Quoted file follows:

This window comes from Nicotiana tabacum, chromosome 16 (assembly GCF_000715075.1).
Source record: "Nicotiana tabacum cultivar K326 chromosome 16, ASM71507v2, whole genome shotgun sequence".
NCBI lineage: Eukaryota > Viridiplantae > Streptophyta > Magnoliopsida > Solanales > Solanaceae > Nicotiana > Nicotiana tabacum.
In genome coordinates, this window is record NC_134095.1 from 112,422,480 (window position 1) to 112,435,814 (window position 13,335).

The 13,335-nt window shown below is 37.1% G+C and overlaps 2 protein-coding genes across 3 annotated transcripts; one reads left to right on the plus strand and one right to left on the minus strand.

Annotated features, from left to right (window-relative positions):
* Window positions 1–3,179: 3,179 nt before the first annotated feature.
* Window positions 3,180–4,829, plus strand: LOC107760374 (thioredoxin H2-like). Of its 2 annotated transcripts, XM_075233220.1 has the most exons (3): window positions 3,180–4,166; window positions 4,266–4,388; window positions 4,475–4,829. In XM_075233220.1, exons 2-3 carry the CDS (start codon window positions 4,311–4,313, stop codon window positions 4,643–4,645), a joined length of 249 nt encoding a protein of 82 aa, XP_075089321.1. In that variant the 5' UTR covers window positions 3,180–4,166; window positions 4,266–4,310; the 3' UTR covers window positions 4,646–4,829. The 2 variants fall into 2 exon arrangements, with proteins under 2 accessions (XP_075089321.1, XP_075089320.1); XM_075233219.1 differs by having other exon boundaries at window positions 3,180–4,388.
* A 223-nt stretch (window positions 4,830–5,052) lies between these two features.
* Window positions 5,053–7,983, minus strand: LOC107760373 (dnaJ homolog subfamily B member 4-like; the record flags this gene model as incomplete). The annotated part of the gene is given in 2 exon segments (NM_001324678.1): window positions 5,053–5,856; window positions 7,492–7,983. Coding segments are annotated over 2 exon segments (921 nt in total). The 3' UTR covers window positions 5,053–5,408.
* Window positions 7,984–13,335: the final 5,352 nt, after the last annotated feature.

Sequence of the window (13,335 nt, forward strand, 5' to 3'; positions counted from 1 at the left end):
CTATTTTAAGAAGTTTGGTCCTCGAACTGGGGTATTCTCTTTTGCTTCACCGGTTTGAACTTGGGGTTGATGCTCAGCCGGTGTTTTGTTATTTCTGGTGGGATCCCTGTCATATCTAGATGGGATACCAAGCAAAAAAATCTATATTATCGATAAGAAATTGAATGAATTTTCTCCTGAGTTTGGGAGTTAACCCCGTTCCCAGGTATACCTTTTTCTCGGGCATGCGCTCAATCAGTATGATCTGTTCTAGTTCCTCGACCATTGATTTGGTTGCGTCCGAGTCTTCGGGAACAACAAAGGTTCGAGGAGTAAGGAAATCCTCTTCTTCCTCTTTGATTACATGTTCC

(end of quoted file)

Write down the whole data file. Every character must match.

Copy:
This window comes from Nicotiana tabacum, chromosome 16 (assembly GCF_000715075.1).
Source record: "Nicotiana tabacum cultivar K326 chromosome 16, ASM71507v2, whole genome shotgun sequence".
NCBI lineage: Eukaryota > Viridiplantae > Streptophyta > Magnoliopsida > Solanales > Solanaceae > Nicotiana > Nicotiana tabacum.
In genome coordinates, this window is record NC_134095.1 from 112,422,480 (window position 1) to 112,435,814 (window position 13,335).

The 13,335-nt window shown below is 37.1% G+C and overlaps 2 protein-coding genes across 3 annotated transcripts; one reads left to right on the plus strand and one right to left on the minus strand.

Annotated features, from left to right (window-relative positions):
* Window positions 1–3,179: 3,179 nt before the first annotated feature.
* Window positions 3,180–4,829, plus strand: LOC107760374 (thioredoxin H2-like). Of its 2 annotated transcripts, XM_075233220.1 has the most exons (3): window positions 3,180–4,166; window positions 4,266–4,388; window positions 4,475–4,829. In XM_075233220.1, exons 2-3 carry the CDS (start codon window positions 4,311–4,313, stop codon window positions 4,643–4,645), a joined length of 249 nt encoding a protein of 82 aa, XP_075089321.1. In that variant the 5' UTR covers window positions 3,180–4,166; window positions 4,266–4,310; the 3' UTR covers window positions 4,646–4,829. The 2 variants fall into 2 exon arrangements, with proteins under 2 accessions (XP_075089321.1, XP_075089320.1); XM_075233219.1 differs by having other exon boundaries at window positions 3,180–4,388.
* A 223-nt stretch (window positions 4,830–5,052) lies between these two features.
* Window positions 5,053–7,983, minus strand: LOC107760373 (dnaJ homolog subfamily B member 4-like; the record flags this gene model as incomplete). The annotated part of the gene is given in 2 exon segments (NM_001324678.1): window positions 5,053–5,856; window positions 7,492–7,983. Coding segments are annotated over 2 exon segments (921 nt in total). The 3' UTR covers window positions 5,053–5,408.
* Window positions 7,984–13,335: the final 5,352 nt, after the last annotated feature.

Sequence of the window (13,335 nt, forward strand, 5' to 3'; positions counted from 1 at the left end):
CTATTTTAAGAAGTTTGGTCCTCGAACTGGGGTATTCTCTTTTGCTTCACCGGTTTGAACTTGGGGTTGATGCTCAGCCGGTGTTTTGTTATTTCTGGTGGGATCCCTGTCATATCTAGATGGGATACCAAGCAAAAAAATCTATATTATCGATAAGAAATTGAATGAATTTTCTCCTGAGTTTGGGAGTTAACCCCGTTCCCAGGTATACCTTTTTCTCGGGCATGCGCTCAATCAGTATGATCTGTTCTAGTTCCTCGACCATTGATTTGGTTGCGTCCGAGTCTTCGGGAACAACAAAGGTTCGAGGAGTAAGGAAATCCTCTTCTTCCTCTTTGATTACATGTTCC